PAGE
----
The snake’s other two predictions also come true. He says that the man and the woman will not die and that their eyes will be opened. Genesis 3:7 confirms the latter: “Then the eyes of them both were opened.” What about the former — the bit about not dying? Well, clearly they don’t die, right? Some (even some well-known biblical scholars) argue for a metaphorical death or a death of innocence or a loss of immortality and so on. But there’s really no getting around Yahweh’s statement, “On the day that you eat of it, you will surely die.” I could go into excruciatingly painful detail on this, but, given the way it’s worded in Hebrew, it has to mean immediate, physical death. And that is precisely what they DON’T experience. Thus, this prediction on the part of the snake also comes true.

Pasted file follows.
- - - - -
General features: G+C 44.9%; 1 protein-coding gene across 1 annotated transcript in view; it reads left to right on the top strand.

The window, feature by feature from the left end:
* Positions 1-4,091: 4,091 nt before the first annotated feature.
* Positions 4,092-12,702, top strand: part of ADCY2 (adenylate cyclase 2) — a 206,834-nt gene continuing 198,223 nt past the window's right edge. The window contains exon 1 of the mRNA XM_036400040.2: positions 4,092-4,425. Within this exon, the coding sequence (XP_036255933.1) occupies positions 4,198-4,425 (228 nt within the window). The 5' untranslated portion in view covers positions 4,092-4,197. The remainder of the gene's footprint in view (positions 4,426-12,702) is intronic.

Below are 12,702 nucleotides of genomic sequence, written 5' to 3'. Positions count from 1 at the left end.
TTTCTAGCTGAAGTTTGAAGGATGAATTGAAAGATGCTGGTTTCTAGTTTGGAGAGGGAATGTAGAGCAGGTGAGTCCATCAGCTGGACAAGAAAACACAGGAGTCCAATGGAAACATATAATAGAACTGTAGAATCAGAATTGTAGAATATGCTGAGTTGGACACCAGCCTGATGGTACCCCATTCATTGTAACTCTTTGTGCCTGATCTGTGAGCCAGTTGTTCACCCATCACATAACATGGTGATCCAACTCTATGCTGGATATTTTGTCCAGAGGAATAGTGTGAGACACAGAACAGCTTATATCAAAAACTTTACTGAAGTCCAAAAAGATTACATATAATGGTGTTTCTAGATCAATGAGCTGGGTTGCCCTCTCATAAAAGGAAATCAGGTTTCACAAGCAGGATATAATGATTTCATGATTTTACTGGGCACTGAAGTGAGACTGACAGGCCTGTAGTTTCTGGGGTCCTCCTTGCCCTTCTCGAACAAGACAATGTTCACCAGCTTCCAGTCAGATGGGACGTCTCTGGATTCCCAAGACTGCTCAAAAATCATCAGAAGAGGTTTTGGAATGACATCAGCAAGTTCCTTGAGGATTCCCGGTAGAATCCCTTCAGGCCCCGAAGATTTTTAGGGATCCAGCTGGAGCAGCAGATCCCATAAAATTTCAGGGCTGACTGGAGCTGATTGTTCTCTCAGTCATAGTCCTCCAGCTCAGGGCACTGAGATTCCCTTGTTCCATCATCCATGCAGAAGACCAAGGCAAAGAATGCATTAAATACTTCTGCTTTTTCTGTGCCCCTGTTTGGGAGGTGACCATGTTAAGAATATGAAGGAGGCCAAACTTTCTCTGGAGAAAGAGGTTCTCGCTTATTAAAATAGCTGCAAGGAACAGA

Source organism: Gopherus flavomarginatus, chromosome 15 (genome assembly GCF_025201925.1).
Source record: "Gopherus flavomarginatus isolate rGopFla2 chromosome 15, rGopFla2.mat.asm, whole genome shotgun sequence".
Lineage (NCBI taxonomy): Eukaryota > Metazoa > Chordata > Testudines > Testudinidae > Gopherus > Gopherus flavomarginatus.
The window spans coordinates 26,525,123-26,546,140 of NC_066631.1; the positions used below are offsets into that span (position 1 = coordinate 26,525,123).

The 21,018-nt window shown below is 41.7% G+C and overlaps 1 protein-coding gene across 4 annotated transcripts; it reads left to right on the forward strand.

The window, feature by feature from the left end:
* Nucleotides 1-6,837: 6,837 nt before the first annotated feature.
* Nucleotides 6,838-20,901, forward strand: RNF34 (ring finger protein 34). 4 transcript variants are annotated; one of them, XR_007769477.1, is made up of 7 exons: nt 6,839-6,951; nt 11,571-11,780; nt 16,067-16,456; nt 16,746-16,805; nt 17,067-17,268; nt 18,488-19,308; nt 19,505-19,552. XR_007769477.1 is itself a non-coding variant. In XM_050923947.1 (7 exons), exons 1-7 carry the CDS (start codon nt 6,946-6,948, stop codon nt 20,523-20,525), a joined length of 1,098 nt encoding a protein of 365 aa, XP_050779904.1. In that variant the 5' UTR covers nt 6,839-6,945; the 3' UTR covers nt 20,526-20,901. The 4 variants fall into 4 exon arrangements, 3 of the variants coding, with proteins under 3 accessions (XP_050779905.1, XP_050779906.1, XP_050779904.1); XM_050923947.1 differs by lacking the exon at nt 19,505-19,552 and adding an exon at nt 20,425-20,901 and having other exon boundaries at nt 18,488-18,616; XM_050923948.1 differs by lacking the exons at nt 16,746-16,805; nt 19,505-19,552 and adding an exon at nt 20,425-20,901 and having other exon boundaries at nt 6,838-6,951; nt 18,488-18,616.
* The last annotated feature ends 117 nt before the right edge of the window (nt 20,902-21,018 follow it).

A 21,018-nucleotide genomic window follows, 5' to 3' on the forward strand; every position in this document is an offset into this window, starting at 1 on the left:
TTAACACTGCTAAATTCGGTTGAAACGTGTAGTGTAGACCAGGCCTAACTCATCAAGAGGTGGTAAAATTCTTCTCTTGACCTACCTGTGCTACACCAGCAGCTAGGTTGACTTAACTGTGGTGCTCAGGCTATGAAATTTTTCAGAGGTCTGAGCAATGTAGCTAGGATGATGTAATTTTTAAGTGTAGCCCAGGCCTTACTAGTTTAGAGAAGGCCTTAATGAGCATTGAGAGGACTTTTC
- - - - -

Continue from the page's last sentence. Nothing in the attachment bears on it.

I would say that the whole story about the Garden of Eden is really not a creation story, per se, but a story that’s much more like Kipling’s “How the Leopard Got His Spots” (Kipling called his stories like this “Just-So Stories”). The Garden of Eden story explains how humans came to be as they are now. They’re not animals (naked and ignorant), and they’re not gods (immortal). They are, instead “like” gods — that is, they have knowledge, especially the knowledge about what’s good and what’s evil (or, at least, that’s what the story’s claiming, despite how many folks we might know who don’t seem to know the difference between much of anything). Perhaps an appropriate title for the story would be “How the Humans Got Their Knowledge.”